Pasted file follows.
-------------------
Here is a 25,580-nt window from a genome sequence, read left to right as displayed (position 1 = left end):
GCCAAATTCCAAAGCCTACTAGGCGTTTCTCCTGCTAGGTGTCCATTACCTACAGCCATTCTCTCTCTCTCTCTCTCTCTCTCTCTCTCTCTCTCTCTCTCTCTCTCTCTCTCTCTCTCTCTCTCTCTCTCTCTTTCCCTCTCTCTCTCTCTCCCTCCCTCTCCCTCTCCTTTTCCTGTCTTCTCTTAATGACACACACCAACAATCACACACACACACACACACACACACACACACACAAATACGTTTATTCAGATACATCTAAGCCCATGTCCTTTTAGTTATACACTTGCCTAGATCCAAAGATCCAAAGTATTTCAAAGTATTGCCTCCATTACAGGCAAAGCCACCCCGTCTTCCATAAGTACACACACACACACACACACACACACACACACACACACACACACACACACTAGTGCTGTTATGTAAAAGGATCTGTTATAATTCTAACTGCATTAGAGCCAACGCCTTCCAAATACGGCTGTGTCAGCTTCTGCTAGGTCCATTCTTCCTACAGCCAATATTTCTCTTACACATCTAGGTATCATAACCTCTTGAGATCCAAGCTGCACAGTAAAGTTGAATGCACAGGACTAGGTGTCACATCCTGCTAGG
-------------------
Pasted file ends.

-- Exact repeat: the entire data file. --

Here is a 25,580-nt window from a genome sequence, read left to right as displayed (position 1 = left end):
GCCAAATTCCAAAGCCTACTAGGCGTTTCTCCTGCTAGGTGTCCATTACCTACAGCCATTCTCTCTCTCTCTCTCTCTCTCTCTCTCTCTCTCTCTCTCTCTCTCTCTCTCTCTCTCTCTCTCTCTCTCTCTCTTTCCCTCTCTCTCTCTCTCCCTCCCTCTCCCTCTCCTTTTCCTGTCTTCTCTTAATGACACACACCAACAATCACACACACACACACACACACACACACACACACAAATACGTTTATTCAGATACATCTAAGCCCATGTCCTTTTAGTTATACACTTGCCTAGATCCAAAGATCCAAAGTATTTCAAAGTATTGCCTCCATTACAGGCAAAGCCACCCCGTCTTCCATAAGTACACACACACACACACACACACACACACACACACACACACACACACACACTAGTGCTGTTATGTAAAAGGATCTGTTATAATTCTAACTGCATTAGAGCCAACGCCTTCCAAATACGGCTGTGTCAGCTTCTGCTAGGTCCATTCTTCCTACAGCCAATATTTCTCTTACACATCTAGGTATCATAACCTCTTGAGATCCAAGCTGCACAGTAAAGTTGAATGCACAGGACTAGGTGTCACATCCTGCTAGG